One day last week, a notification popped up on my Facebook page: “We removed your content. See why.” It had that foreboding hazard-icon with the exclamation mark.
Removed? Me? Actually, there were two notifications: one for my personal page and one for the JEWDICIOUS page. On each, I’d shared a new article by one of our writers, Ross Marks, about how Jewish visionaries created Hollywood and the film industry.
That notification got me thinking anew about the critical value of context in a Western culture that is simultaneously at its zenith in terms of access to real-time media — as well as new sensitivities to certain words and phrases in the English language.
The content of the actual post was an image of the article that our publishing platform, Substack, had provided to us — and a one-sentence tease about it. You can see the post below as it appeared on FB.
When we published the actual article, I knew that the title “Jews and Hollywood” could be provocative — that’s part and parcel of what we do as opinion journalists. But never did I imagine that the simple combination of those two nouns would be deleted by Facebook’s admin. The article itself was a positive historical perspective. In fact, we spelled it out in the subhead:
“How a People Shut Out of American Business Created an Industry that Changed History”
When I clicked on the “See why” in the removal notification, I was taken to a page that announced that posts are taken down if “a group goes against our community standards.” That sentence was linked to Meta’s Community Standards page, where I learned that FB may flag any content that: “requires additional information or context to enforce on…”
At this point, I wondered why the post that Ross put up — and the one that we placed on Instagram — were both still live. When I looked a little closer, I noticed that each of them included the subhead of the article. Eureka! Context.
I couldn’t be upset with Facebook. The only fair conclusion to be drawn was that the platform erred on the side of caution — likely because its A.I. technology was what flagged the post and made the decision. Not a person.
A few hours later, coincidentally, I was tagged on a post that urged all social media users to push companies to:
“do more to stop anti-Semitism and hate on their platforms. Whether you’re an ally or Jewish yourself, this is a problem for everyone.”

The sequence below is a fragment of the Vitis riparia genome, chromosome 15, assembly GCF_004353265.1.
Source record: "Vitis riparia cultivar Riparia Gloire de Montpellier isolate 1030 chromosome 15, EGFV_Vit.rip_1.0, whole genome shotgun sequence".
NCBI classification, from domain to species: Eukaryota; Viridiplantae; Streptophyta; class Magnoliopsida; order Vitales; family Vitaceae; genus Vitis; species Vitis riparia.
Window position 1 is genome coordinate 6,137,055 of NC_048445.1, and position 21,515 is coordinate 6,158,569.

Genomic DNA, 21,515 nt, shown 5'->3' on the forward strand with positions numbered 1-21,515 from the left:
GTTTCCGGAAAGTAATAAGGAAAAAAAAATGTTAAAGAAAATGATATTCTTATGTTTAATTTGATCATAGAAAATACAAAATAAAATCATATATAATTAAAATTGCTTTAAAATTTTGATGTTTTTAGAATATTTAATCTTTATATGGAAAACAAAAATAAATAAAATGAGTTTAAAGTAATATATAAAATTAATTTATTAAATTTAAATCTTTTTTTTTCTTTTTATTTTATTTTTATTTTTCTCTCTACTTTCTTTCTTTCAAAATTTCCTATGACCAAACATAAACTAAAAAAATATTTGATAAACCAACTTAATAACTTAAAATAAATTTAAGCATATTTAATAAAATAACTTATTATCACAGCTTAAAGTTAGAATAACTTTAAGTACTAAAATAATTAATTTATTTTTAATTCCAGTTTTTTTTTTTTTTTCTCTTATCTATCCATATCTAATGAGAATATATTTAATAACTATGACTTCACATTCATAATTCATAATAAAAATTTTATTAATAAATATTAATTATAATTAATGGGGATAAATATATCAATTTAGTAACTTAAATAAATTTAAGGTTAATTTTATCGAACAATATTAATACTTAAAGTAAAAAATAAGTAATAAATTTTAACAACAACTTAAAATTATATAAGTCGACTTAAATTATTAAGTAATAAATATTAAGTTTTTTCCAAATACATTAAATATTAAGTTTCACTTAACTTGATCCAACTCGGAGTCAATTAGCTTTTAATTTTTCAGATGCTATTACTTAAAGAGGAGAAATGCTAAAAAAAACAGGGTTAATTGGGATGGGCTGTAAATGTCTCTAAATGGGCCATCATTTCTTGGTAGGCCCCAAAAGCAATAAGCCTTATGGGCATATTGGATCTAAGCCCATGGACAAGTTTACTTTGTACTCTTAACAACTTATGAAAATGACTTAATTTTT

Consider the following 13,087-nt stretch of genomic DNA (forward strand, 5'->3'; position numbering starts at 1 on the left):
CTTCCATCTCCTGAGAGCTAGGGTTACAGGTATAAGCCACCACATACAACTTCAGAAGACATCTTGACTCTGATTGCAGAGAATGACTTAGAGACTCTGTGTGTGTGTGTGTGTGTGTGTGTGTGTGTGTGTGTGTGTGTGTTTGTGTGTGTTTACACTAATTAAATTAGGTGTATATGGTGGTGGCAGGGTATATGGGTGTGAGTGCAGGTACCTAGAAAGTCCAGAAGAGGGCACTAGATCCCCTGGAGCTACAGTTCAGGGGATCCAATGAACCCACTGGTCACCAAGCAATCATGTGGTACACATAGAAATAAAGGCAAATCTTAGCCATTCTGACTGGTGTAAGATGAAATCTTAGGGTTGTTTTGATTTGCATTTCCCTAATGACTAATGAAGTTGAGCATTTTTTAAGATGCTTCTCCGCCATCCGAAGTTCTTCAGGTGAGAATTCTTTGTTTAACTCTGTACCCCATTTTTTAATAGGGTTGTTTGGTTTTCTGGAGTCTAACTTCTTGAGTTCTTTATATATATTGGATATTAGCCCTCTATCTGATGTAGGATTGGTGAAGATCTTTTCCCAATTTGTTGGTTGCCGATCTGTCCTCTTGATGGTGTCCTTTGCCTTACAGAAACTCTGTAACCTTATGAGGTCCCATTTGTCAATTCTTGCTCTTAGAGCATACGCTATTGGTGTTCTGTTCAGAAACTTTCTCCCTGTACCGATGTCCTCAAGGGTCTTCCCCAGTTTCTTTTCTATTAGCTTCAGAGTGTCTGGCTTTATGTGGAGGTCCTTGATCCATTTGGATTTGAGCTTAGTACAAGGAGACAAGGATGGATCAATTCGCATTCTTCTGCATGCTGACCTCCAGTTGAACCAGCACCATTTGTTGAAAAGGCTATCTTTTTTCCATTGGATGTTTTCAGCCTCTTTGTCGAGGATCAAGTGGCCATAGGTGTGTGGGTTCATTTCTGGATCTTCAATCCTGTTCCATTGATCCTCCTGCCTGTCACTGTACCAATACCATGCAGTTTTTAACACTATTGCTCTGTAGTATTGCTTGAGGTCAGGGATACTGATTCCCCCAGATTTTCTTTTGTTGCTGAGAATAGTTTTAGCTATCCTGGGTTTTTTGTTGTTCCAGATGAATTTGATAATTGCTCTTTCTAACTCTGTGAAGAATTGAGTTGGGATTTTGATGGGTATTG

Ironically, that’s what FB was trying to do when it pulled down our post! Or, rather, when its A.I. pulled us down…
That night, prompted by the photo of Ross with Edward James Olmos and George Lopez, I looked up some of Lopez’s stand-up comedy. I was never a big fan, but he’s always had a large following. His act features a lot of ethnic jokes, and it even led to an angry incident between he and two audience members in 2017. Three years later, in 2020, Lopez did a fresh special on Netflix that was intentionally far less aggressive.
I don’t generally judge comics who do ethnic jokes, because it’s all about context. Who’s telling the joke? What’s the premise? How relatable is it? The fact that an entertainer is putting the joke out there publicly in the first place — and is betting that the audience will see the charm in their perspective — that’s context.
But when these kinds of jokes are made in smaller settings, that’s when it gets far trickier. When I was in my 20s and I would hear someone say something I perceived to be a racial pejorative, I would summarily rip them. Age and experience have taught me to consider the context.
Recently, I was playing golf with a newer friend who’s not Jewish. He reads my stuff and knows my background. So when he made a spontaneous joke about a Jewish stereotype — just to me — I was not offended. I have enough of an affinity and trust for this friend that I believe he meant no harm. In fact, I think that dropping the line on me was his way of confirming that our friendship had reached that stage. Context.
Not long after that, a Jewish friend of mine shared an experience that was the diametrical opposite. Michelle works as a flight attendant, and on a recent flight, a colleague of hers complained about the stuffy condition on the plane:
“I’m hotter than a Jew in an oven!”
My jaw dropped, as had Michelle’s. Horrified, she calmly confronted the coworker, asking why he would say something like that? He answered that he’d heard another attendant say it, whom he thought was Jewish.
I don’t know any Jews who would use that term; in fact, I’ve never heard it before. And I can’t think of a context that would make it sound any more acceptable for anyone to utter.
But once Michelle explained to this person why the expression was incredibly offensive, he got it. In fact, the two of them ended up becoming friends. Once she understood the context of his ignorance — and got to know him better — she came to believe that he did not originally intend any ill.
To be clear, there are no excuses for people who are simply jerks and say ugly things. But when I hear that stuff now, I have the capacity to decide: 1) Whether it’s offensive in light of any relevant context, and; 2) Whether the person is actually worth calling out and educating.
This is the essential difference between decisions that get made by human beings versus those that are adjudicated by machines. No matter how advanced a software program or algorithm becomes, it cannot feel things. It cannot take into consideration important context in the same way that we can.
Facebook’s “cancellation” of the JEWDICIOUS post, while seemingly well-intentioned, reminded me of just how much our judgment as individuals matters in the personal exchanges we encounter every day.
There are times when our instantaneously gut-driven reactions are right on the money, and times when they are not. Accordingly, it is almost always a good idea to pause for a moment — and consider the context.